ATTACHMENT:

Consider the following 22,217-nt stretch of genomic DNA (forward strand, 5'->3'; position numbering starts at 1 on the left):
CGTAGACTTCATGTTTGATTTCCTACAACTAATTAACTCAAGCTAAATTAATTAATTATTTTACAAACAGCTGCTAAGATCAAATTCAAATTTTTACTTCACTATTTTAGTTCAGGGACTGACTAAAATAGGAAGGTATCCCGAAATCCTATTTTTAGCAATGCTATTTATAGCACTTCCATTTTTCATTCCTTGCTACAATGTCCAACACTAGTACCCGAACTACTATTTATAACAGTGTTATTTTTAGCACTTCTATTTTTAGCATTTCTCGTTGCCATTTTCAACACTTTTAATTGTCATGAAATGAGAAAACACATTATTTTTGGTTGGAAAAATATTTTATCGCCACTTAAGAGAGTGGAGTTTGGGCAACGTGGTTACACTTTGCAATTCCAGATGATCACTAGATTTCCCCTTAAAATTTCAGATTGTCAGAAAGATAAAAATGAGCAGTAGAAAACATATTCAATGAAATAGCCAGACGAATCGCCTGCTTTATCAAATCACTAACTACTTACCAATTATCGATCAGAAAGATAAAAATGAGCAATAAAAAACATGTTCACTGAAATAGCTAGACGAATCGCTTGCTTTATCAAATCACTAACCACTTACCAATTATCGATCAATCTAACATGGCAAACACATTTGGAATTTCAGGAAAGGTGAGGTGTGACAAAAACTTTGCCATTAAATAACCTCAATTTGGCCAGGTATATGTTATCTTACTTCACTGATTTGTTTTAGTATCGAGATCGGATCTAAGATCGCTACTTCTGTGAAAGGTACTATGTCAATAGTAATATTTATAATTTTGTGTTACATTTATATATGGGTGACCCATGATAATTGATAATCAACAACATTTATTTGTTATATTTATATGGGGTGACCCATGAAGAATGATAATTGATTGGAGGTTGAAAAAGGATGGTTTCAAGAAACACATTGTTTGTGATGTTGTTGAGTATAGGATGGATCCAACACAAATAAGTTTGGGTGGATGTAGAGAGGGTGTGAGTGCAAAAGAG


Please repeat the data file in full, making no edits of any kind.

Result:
Consider the following 22,217-nt stretch of genomic DNA (forward strand, 5'->3'; position numbering starts at 1 on the left):
CGTAGACTTCATGTTTGATTTCCTACAACTAATTAACTCAAGCTAAATTAATTAATTATTTTACAAACAGCTGCTAAGATCAAATTCAAATTTTTACTTCACTATTTTAGTTCAGGGACTGACTAAAATAGGAAGGTATCCCGAAATCCTATTTTTAGCAATGCTATTTATAGCACTTCCATTTTTCATTCCTTGCTACAATGTCCAACACTAGTACCCGAACTACTATTTATAACAGTGTTATTTTTAGCACTTCTATTTTTAGCATTTCTCGTTGCCATTTTCAACACTTTTAATTGTCATGAAATGAGAAAACACATTATTTTTGGTTGGAAAAATATTTTATCGCCACTTAAGAGAGTGGAGTTTGGGCAACGTGGTTACACTTTGCAATTCCAGATGATCACTAGATTTCCCCTTAAAATTTCAGATTGTCAGAAAGATAAAAATGAGCAGTAGAAAACATATTCAATGAAATAGCCAGACGAATCGCCTGCTTTATCAAATCACTAACTACTTACCAATTATCGATCAGAAAGATAAAAATGAGCAATAAAAAACATGTTCACTGAAATAGCTAGACGAATCGCTTGCTTTATCAAATCACTAACCACTTACCAATTATCGATCAATCTAACATGGCAAACACATTTGGAATTTCAGGAAAGGTGAGGTGTGACAAAAACTTTGCCATTAAATAACCTCAATTTGGCCAGGTATATGTTATCTTACTTCACTGATTTGTTTTAGTATCGAGATCGGATCTAAGATCGCTACTTCTGTGAAAGGTACTATGTCAATAGTAATATTTATAATTTTGTGTTACATTTATATATGGGTGACCCATGATAATTGATAATCAACAACATTTATTTGTTATATTTATATGGGGTGACCCATGAAGAATGATAATTGATTGGAGGTTGAAAAAGGATGGTTTCAAGAAACACATTGTTTGTGATGTTGTTGAGTATAGGATGGATCCAACACAAATAAGTTTGGGTGGATGTAGAGAGGGTGTGAGTGCAAAAGAG